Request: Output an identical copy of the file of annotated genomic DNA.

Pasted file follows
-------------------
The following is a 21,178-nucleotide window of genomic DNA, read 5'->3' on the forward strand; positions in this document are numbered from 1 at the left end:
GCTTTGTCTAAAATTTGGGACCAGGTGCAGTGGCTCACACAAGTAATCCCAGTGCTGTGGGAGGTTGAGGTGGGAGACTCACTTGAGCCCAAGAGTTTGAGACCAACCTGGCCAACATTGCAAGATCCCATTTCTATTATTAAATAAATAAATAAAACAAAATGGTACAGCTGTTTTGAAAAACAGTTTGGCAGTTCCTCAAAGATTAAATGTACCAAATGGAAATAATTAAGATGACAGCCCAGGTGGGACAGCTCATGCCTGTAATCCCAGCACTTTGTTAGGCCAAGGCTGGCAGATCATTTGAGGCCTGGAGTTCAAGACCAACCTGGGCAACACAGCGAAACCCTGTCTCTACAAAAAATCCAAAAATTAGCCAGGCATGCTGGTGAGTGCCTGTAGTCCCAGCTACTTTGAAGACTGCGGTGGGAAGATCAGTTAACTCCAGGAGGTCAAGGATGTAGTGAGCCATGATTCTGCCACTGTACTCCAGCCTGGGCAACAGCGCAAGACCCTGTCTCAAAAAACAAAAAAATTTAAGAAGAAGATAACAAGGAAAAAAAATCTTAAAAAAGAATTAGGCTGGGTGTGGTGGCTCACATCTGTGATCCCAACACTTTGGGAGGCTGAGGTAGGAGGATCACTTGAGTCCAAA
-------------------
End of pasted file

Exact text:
The following is a 21,178-nucleotide window of genomic DNA, read 5'->3' on the forward strand; positions in this document are numbered from 1 at the left end:
GCTTTGTCTAAAATTTGGGACCAGGTGCAGTGGCTCACACAAGTAATCCCAGTGCTGTGGGAGGTTGAGGTGGGAGACTCACTTGAGCCCAAGAGTTTGAGACCAACCTGGCCAACATTGCAAGATCCCATTTCTATTATTAAATAAATAAATAAAACAAAATGGTACAGCTGTTTTGAAAAACAGTTTGGCAGTTCCTCAAAGATTAAATGTACCAAATGGAAATAATTAAGATGACAGCCCAGGTGGGACAGCTCATGCCTGTAATCCCAGCACTTTGTTAGGCCAAGGCTGGCAGATCATTTGAGGCCTGGAGTTCAAGACCAACCTGGGCAACACAGCGAAACCCTGTCTCTACAAAAAATCCAAAAATTAGCCAGGCATGCTGGTGAGTGCCTGTAGTCCCAGCTACTTTGAAGACTGCGGTGGGAAGATCAGTTAACTCCAGGAGGTCAAGGATGTAGTGAGCCATGATTCTGCCACTGTACTCCAGCCTGGGCAACAGCGCAAGACCCTGTCTCAAAAAACAAAAAAATTTAAGAAGAAGATAACAAGGAAAAAAAATCTTAAAAAAGAATTAGGCTGGGTGTGGTGGCTCACATCTGTGATCCCAACACTTTGGGAGGCTGAGGTAGGAGGATCACTTGAGTCCAAA